Verses found under the fourth category are understood by all. They are clear and offer a treasure of lessons for those who sit and ponder on them. We must bring back this understanding to Western Muslims who are struggling to uncover the true essence of their identity, role and purpose. If the common Muslim is disconnected from the roots of his identity then it is not fair for religious leaders to blame them, nor chastise them for something those very religious leaders forbade them from. The Prophet’s [may Allah’s peace and blessings be upon him] companions [May Allah be pleased with them], if they lost the rope that tied their camel, would seek the answer in the Book of Allah. Then what can we say about those who are trying to find the answers to their purpose and identity?

Action Items:

1. Start a weekly halaqa of Qur’an in your home. Read a few verses and discuss them as a family or by yourself (if by yourself keep a diary of what you’ve read and your thoughts. Then, when you have a family, you can use what you’ve written)

May Allah bless us to love the Qur’an, read it and act on its profound lessons

Akukum Suhaib

About the author

Suhaib Webb

Suhaib Webb

Suhaib Webb is a contemporary American-Muslim educator, activist, and lecturer. His work bridges classical and contemporary Islamic thought, addressing issues of cultural, social and political relevance to Muslims in the West. After converting to Islam in 1992, Webb left his career in the music industry to pursue his passion in education. He earned a Bachelor’s in Education from the University of Central Oklahoma and received intensive private training in the Islamic Sciences under a renowned Muslim Scholar of Senegalese descent. Webb was hired as the Imam at the Islamic Society of Greater Oklahoma City, where he gave khutbas (sermons), taught religious classes, and provided counselling to families and young people; he also served as an Imam and resident scholar in communities across the U.S.

From 2004-2010, Suhaib Webb studied at the world’s preeminent Islamic institution of learning, Al-Azhar University, in the College of Shari`ah. During this time, after several years of studying the Arabic Language and the Islamic legal tradition, he also served as the head of the English Translation Department at Dar al-Ifta al-Misriyyah.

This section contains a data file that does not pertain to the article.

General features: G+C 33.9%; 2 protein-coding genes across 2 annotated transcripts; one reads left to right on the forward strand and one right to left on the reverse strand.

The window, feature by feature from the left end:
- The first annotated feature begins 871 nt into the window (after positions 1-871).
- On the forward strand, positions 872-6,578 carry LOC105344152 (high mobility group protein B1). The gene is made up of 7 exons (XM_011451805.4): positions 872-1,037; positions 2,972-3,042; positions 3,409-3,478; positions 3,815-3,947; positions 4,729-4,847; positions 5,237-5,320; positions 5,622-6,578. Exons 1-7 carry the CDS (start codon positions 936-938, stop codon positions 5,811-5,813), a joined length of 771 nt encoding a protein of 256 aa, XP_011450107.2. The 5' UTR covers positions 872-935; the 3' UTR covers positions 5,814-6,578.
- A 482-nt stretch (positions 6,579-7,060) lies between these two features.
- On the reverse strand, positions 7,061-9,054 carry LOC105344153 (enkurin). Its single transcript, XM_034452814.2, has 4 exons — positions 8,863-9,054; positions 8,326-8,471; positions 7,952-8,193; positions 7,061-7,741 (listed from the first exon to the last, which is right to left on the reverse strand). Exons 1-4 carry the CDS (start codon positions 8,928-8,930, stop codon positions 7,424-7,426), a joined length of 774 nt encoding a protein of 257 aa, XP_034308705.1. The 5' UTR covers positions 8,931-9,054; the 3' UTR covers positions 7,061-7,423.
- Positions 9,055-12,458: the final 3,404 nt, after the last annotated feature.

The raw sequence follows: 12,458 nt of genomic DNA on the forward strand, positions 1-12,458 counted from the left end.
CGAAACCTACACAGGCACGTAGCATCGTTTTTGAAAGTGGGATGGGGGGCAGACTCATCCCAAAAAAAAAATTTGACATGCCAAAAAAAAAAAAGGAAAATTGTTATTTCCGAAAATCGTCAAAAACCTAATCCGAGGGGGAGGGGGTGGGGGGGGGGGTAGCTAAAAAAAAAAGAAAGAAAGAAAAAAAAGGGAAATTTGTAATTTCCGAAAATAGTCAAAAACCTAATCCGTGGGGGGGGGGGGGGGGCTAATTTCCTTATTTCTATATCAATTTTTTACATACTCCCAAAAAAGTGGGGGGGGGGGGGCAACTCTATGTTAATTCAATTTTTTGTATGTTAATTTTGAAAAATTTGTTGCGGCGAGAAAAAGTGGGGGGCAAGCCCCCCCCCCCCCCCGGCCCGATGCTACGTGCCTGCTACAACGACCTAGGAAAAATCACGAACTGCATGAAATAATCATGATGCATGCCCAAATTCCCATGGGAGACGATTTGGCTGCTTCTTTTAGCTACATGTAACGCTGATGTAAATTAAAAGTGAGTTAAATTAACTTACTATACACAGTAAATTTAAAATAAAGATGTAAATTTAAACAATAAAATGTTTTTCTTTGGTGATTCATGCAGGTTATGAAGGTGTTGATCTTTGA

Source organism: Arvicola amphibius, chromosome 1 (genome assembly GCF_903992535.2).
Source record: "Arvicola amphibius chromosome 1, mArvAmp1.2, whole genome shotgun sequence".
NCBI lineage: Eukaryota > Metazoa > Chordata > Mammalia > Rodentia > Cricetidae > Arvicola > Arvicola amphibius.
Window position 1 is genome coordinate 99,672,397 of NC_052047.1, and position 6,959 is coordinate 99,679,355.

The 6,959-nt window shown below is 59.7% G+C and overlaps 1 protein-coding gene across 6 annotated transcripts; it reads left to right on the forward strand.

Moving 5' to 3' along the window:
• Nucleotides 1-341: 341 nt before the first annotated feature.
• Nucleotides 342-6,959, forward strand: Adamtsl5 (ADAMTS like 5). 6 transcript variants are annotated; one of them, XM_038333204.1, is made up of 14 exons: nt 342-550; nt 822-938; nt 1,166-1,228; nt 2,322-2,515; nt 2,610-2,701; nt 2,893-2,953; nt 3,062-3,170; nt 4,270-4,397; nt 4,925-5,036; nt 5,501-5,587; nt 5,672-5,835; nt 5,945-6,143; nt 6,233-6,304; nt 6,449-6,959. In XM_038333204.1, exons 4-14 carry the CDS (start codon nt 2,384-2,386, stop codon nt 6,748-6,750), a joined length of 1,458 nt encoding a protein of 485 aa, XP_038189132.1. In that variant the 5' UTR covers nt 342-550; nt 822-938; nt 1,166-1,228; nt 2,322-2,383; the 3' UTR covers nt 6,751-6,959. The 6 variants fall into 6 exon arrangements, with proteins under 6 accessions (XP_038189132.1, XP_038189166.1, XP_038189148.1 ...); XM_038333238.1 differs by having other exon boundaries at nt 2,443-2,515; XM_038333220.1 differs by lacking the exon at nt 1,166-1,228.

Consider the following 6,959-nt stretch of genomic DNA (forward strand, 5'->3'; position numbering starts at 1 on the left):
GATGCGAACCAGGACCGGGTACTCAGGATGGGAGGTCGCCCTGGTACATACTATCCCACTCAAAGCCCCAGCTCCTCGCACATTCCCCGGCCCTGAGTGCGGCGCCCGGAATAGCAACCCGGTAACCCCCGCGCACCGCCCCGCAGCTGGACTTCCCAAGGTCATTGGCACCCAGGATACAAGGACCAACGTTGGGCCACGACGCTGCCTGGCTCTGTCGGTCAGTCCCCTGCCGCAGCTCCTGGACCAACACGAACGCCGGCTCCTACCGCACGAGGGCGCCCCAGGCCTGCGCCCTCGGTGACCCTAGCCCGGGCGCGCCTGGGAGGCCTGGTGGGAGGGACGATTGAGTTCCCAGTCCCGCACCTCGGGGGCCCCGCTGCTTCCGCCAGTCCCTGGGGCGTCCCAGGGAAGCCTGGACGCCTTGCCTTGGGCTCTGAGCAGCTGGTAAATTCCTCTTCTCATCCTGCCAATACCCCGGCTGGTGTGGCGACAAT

Outside of his studies at Al-Azhar, Suhaib Webb completed the memorization of the Quran in the city of Makkah, Saudi Arabia. He has been granted numerous traditional teaching licenses (ijazat), adhering to centuries-old Islamic scholarly practice of ensuring the highest standards of scholarship. Webb was named one of the 500 Most Influential Muslims in the World by the Royal Islamic Strategic Studies Center in 2010.

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  • Really Intresting Article Shaikh, and you know i can totally relate to his “emptiness” inside myself. Your 4th point hit the spot for me but I dont think a Weekly Halaqah is a solution to the problems.

  • Good article, I’m just afraid that the people (including me) who read this article will not act upon it. Knowledge is worth nothing if not acted upon…

  • Assalamu Alaykum,

    Nice article. I think it’s good analysis, masha Allah, of the problem.

    Linked to it, though, is a lack or deficiency in the certainity of Allah’s existence – the whole notion of being “born” a Muslim, and thus just accepting it. Alot of us youth are just Muslim by default, and not really sure what it means entirely. But, like it was mentioned, building a strong connection with the book of Allah is the first step to solving this problem.

    What if people don’t want to read Qur’an due to their lack of certainity, though? This weakness in yaqeen is killing the Muslims, man.

    Also, I found Madudi’s translation (Abridged version of ‘Towards Understanding the Qur’an) to be amazingly easy to read. I’m a simple guy, and I like simple things, so take it from me ;-).

  • May Allah Bless you Imam Webb,

    I think that the Quranic Halaqas are able to be done even with someone who is a student of knowledge not necessary a scholar. As long as he stays within his own capacity of understanding, and beware of going beyond.